Figure 1: Chemical structure of Rhodamine B.

Experimental procedure

The sono-Fenton process (Fe2+/H2O2/US), was performed by using 30 kHz ± 3 kHz frequency and 120 W power probe type sonicator (Trans-O-Sonic, Model: D-120/P) and 20 kHz frequency bath type sonicator (Oscar Ultrasonic cleaner, model Microclean 101 with 20 kHz frequency and heating arrangement). Ultrasonic cleaning baths are most widely used as they provide a convenient and non-expensive source of ultrasound. On the other hand, an ultrasonic probe (horn) can be directly immersed in the reaction solution and it is preferred over an ultrasonic bath, as it is more energy efficient. Figure 2 shows the schematics of the experimental set-ups. Synthetic dye solution of 2.5 × 10-4 m3 of specific concentration was taken in a beaker and was placed in a bath-type and as well as probe-type sonicator. All the batch experiments were performed at room temperature (25°C). Required volumes of 0.5% FeSO4 solution and H2O2 (30% w/v) solution were added and the reaction mixture was exposed to ultrasonication. pH of the reaction mixture was measured using a calibrated pH test 20 instrument. The pH was adjusted by adding either 0.1N sulphuric acid or sodium hydroxide. During reaction, samples were withdrawn at fixed time intervals. The reaction was stopped using 10-8 m3 of 5N sodium bisulphite (NaHSO3) solution and the samples were analyzed spectrophotometrically for residual colour measurement. All the experiments were repeated at least thrice and the standard deviation was less than 5%.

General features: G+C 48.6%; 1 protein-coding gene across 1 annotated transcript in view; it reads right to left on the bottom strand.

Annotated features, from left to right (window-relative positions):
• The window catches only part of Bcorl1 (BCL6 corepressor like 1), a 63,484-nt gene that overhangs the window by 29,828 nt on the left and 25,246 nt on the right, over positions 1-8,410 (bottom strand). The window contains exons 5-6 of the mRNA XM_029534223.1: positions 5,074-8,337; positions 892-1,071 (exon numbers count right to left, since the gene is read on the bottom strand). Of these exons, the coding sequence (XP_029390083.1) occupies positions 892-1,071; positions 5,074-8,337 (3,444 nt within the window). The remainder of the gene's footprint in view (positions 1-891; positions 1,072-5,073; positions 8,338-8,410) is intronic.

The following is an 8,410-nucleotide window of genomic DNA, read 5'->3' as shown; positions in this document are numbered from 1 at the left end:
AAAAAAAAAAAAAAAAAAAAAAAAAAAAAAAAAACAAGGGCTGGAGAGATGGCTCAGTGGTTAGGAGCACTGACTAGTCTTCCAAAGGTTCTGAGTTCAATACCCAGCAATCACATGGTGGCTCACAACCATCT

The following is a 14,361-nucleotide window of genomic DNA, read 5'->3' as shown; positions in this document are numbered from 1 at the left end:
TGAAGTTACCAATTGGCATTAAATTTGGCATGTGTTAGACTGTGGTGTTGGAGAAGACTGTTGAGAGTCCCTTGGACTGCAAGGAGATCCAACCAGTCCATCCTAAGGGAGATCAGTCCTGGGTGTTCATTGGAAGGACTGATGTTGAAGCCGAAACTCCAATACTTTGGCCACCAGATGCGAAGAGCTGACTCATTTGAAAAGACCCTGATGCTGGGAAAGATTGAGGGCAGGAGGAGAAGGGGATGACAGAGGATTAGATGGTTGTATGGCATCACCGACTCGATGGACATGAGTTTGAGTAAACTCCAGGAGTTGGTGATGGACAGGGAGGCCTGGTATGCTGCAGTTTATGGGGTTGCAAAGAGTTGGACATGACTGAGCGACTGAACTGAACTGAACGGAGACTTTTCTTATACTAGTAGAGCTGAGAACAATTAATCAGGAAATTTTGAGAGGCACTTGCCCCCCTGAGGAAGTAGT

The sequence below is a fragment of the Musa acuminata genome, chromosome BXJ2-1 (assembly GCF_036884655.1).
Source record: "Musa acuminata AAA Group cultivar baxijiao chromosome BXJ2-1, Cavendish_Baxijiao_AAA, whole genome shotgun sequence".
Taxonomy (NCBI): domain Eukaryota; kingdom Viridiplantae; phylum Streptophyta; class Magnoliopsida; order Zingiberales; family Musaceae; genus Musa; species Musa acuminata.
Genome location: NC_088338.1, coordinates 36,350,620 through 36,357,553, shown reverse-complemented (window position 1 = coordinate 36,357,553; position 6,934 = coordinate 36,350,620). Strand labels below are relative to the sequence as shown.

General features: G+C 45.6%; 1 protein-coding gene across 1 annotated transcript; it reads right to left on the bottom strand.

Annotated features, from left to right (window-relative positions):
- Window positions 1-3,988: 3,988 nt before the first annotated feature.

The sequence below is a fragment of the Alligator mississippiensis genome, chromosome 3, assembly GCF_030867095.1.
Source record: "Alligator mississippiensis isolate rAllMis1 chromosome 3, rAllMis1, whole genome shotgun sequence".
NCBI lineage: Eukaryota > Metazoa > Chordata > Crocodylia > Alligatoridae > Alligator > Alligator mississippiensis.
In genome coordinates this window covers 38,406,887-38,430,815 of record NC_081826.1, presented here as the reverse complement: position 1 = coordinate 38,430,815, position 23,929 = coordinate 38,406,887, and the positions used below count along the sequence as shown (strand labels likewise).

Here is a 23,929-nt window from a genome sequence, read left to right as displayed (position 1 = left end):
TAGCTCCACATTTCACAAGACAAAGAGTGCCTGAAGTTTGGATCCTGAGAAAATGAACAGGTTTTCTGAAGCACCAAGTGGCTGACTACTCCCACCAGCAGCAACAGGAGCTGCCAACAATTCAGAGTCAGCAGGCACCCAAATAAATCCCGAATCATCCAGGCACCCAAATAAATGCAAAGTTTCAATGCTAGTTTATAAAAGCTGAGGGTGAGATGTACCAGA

Figure 2: Schematic representation of experimental set-up.

Analytical methods

The residual hydrogen peroxide in the samples was quenched by using sodium bisulphite (NaHSO3) to stop the oxidation reaction [13]. The maximum absorbance wavelength (λmax) of Rhodamine B was determined as 554 nm using a UV-Vis spectrophotometer. Concentration of the residual dye in the simulated wastewater was calculated by the dye absorbance at λmax using calibration curve. Decolorization of Rhodamine B was calculated as shown in Eq. 4.

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Where C0 is the initial concentration of Rhodamine B and Ct is the concentration of Rhodamine B at any time t. COD of the initial and treated sample was determined by standard open reflux method as described in APHA handbook [14].

Result & Discussions

Decolorization of RhB with sono-Fenton processes with both types of sonicators, Fenton’s process and sonolysis